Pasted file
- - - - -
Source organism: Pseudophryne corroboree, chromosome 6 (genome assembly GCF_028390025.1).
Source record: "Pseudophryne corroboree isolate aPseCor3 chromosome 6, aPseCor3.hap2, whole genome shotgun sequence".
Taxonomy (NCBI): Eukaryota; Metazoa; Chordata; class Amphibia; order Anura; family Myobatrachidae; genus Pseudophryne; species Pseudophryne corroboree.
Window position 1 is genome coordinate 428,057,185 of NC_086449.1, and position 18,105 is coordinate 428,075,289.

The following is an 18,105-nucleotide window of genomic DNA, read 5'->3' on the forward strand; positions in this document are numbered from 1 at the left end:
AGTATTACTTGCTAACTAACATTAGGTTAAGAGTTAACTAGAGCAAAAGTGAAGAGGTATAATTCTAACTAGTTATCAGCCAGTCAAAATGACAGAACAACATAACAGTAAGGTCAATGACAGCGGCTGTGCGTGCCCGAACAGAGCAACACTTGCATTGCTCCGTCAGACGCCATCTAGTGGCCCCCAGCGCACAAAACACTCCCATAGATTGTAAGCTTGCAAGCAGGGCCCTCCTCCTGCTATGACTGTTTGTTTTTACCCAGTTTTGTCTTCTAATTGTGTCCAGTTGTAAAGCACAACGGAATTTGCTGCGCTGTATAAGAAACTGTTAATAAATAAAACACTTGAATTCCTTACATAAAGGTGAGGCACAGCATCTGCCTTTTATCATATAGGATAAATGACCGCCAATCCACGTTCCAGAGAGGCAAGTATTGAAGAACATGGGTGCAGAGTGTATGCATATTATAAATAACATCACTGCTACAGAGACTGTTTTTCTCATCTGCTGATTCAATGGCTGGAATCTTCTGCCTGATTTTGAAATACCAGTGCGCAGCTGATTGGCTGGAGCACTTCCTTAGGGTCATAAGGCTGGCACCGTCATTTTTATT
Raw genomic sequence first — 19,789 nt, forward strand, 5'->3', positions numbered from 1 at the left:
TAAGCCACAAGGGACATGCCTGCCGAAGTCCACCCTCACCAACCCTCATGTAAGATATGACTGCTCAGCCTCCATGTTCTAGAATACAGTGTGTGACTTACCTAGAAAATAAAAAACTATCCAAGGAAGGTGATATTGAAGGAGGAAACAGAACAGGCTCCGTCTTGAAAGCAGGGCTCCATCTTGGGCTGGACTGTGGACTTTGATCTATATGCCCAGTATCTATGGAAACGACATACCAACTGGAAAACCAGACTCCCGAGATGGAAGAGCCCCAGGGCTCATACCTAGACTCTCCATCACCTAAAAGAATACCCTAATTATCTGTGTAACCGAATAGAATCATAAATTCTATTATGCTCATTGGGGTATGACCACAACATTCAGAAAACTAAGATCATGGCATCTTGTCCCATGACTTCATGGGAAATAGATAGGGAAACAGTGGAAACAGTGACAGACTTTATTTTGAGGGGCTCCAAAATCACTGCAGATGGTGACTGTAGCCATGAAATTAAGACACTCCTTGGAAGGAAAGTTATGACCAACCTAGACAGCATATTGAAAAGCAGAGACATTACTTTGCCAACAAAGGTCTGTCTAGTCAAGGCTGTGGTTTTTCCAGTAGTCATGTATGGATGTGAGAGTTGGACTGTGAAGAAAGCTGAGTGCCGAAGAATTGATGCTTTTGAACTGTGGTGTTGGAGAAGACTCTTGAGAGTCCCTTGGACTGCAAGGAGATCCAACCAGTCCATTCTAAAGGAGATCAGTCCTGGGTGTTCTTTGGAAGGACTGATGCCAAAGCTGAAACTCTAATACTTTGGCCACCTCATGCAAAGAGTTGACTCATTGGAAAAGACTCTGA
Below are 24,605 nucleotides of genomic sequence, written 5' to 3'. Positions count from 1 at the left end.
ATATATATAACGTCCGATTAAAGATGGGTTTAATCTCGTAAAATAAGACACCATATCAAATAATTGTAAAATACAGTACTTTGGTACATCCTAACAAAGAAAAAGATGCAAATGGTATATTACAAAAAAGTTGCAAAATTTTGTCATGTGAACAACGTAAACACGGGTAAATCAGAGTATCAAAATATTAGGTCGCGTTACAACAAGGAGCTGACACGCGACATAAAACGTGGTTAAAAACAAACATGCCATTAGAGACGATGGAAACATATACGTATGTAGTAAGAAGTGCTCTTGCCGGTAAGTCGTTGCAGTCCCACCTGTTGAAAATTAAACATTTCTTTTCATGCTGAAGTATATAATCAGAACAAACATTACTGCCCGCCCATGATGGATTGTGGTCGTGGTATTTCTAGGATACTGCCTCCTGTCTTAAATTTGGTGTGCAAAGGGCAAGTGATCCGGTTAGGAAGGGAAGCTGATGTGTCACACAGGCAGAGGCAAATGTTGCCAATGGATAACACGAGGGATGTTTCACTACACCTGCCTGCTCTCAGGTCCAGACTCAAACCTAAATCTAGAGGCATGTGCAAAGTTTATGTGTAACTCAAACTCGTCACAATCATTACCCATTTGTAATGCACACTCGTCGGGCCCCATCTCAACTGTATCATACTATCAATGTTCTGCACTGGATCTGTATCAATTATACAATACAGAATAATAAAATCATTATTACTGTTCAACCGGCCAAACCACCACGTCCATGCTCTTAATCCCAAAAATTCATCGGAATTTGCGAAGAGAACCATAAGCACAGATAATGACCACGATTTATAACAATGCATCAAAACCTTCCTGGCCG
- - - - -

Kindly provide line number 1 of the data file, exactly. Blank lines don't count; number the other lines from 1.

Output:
Source organism: Pseudophryne corroboree, chromosome 6 (genome assembly GCF_028390025.1).